Biden Extends Suspension of Student Loan Payments

The president gave borrowers another 90 days until May 1 before they have to start paying back their student loans.

If you’re scrambling to resume paying your student loan, you can relax for now. President Biden has extended the pause on repayments another 90 days until May 1, 2022.

The extension will come as a relief to the vast majority of student loan borrowers; a recent survey from the Student Debt Crisis Center found 89% of borrowers saying they were not prepared to restart payments on Feb. 1.

According to the Education Data Initiative, student loan debt in the U.S. totals $1.75 trillion with 43.2 million borrowers owing an average of more than $39,000 each.

Biden first continued the suspension of student loan payments on his first day in office last January, then giving debtors a reprieve through September. In August, he extended that break through January 2022.

Borrowers Still Coping With Pandemic Impact

“Now, while our jobs recovery is one of the strongest ever — with nearly 6 million jobs added this year, the fewest Americans filing for unemployment in more than 50 years, and overall unemployment at 4.2 percent — we know that millions of student loan borrowers are still coping with the impacts of the pandemic and need some more time before resuming payments,” Biden said in a statement

“Given these considerations, today my Administration is extending the pause on federal student loan repayments for an additional 90 days — through May 1, 2022 — as we manage the ongoing pandemic and further strengthen our economic recovery. Meanwhile, the Department of Education will continue working with borrowers to ensure they have the support they need to transition smoothly back into repayment and advance economic stability for their own households and for our nation.”

President Urges Preparing for Repayments 

Biden urged borrowers to use this time to “take full advantage of the Department of Education’s resources to help you prepare for payments to resume.” These include options to lower payments through income-based repayment plans and public service loan forgiveness.

TIAA surveyed nonprofit and public sector employees in November and found 95% who benefitted from the CARES Act reported that they will experience at least some trouble keeping up with their student loan payments once the relief program ends. That survey found 40% saying they will have a “great deal” of difficulty keeping up with their payments and 45% reporting it would have been “very difficult” or impossible to keep up over the past 18 months.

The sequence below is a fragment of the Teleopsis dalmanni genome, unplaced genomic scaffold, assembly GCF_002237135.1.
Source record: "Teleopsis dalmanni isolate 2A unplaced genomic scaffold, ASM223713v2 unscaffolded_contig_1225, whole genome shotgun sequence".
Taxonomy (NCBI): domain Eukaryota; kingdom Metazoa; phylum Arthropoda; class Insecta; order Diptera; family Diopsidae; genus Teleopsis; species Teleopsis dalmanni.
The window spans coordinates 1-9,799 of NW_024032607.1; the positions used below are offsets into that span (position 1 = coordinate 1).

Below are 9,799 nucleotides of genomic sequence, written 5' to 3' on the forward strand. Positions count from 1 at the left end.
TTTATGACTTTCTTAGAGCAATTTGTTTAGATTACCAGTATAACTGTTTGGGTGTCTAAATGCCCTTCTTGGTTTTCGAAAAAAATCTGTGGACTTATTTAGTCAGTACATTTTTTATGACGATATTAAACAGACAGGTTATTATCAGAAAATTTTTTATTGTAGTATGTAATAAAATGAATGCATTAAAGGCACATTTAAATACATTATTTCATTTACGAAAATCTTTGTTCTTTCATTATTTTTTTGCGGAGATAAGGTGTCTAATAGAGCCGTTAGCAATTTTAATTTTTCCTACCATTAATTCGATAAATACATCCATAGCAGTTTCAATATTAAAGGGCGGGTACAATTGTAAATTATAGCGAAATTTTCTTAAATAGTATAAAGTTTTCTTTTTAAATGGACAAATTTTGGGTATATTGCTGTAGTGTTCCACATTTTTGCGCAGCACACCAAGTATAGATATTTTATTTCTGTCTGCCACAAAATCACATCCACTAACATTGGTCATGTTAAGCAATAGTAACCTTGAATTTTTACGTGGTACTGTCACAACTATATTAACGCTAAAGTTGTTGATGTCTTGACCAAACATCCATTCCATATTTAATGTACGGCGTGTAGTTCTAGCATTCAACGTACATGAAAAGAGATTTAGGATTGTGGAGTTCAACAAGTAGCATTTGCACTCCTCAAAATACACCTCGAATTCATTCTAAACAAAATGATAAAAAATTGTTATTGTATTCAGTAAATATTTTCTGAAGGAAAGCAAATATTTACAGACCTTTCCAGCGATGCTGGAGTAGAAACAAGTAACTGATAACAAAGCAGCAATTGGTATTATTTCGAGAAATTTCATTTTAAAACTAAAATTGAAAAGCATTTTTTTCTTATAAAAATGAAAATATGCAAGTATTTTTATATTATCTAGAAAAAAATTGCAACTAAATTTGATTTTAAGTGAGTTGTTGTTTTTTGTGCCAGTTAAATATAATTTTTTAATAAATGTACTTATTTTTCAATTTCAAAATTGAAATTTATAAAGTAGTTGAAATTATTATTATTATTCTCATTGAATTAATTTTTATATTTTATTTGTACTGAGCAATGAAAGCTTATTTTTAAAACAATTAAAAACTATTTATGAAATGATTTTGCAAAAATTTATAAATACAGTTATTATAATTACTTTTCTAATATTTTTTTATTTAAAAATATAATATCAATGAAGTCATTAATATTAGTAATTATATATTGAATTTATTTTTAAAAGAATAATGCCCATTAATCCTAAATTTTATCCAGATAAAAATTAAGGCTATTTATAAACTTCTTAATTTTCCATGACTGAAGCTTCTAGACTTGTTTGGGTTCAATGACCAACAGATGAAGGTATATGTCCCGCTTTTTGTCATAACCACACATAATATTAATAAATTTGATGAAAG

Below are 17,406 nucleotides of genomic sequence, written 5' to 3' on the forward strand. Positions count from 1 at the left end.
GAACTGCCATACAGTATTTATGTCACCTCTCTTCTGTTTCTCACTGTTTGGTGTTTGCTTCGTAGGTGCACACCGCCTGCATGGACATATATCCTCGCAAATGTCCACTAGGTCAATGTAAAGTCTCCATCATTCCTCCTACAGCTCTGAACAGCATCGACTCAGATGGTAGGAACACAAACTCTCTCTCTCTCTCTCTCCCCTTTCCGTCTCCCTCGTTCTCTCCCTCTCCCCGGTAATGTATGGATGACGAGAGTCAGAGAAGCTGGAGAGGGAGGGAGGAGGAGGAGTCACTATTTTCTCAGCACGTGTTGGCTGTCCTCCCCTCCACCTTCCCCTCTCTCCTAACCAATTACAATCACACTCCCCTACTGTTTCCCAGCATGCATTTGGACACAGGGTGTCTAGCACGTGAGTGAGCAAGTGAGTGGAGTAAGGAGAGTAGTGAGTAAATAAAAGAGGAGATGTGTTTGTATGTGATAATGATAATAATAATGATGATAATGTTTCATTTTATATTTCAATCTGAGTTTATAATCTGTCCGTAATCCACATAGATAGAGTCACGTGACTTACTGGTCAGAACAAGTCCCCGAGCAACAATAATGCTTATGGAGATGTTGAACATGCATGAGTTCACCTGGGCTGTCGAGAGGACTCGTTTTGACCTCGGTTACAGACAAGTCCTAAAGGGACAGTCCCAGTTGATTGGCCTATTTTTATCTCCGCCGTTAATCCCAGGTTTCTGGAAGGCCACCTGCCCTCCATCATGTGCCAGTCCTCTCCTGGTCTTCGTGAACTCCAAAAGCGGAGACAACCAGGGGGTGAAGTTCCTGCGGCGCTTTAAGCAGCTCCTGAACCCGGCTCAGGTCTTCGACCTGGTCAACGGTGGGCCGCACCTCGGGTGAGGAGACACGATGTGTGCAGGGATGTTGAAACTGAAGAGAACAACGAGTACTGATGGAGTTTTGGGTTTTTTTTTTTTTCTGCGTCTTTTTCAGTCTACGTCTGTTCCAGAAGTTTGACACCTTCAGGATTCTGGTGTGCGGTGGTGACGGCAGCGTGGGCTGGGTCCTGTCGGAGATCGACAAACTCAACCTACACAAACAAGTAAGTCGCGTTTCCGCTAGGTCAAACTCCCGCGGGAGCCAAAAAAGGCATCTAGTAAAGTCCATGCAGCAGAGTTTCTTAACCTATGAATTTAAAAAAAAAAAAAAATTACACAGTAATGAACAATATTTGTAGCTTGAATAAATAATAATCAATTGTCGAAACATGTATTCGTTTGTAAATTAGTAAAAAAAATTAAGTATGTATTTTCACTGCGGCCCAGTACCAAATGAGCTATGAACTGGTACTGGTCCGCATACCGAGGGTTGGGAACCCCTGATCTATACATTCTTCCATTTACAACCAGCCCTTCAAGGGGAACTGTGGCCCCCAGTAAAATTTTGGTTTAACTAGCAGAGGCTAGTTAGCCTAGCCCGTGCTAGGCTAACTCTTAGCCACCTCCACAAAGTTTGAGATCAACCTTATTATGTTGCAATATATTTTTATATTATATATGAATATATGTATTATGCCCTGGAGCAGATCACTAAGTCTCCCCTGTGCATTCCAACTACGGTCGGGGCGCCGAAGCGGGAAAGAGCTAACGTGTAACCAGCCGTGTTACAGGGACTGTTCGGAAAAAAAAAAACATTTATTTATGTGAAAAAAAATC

Borrowers Not Financially Secure

According to the Student Loan Crisis Center, 68% of its survey respondents were fully employed. Yet many reported struggling to resume payments.

Among other findings by the center’s survey:

  • Even among those who are fully employed, 89% said they’re not financially secure enough to resume payments on Feb. 1. Another 21% say they will never be financially secure enough to resume payments.
  • 27% of respondents said that at least a third of their income would go toward student loan payments when they resume. 10% said half their income would be needed to repay their loans.
  • 88% said the relief from making payments was critical to their financial well-being during the pandemic. 87% said it made it possible for them to pay other bills. 
  • 44% of fully employed borrowers said they can’t afford their payments or are in default.

The center joined more than 200 organizations earlier in December demanding the president extend the pause and grant further student debt relief. “The student loan payment pause has been one of the most important investments the federal government has made in Americans’ financial lives in a generation,” the organizations wrote in a letter to Biden. “Before the pandemic struck, tens of millions of borrowers struggled every day to navigate a badly broken student loan system. America’s student debt crisis wreaked havoc on the financial lives of families across the country, despite payment relief and debt forgiveness programs that promised that these debts would never be a life-long burden.“

The letter further noted that the burden of student debt falls disproportionately on Black and Brown borrowers, who are also disproportionately blocked from existing avenues of relief.

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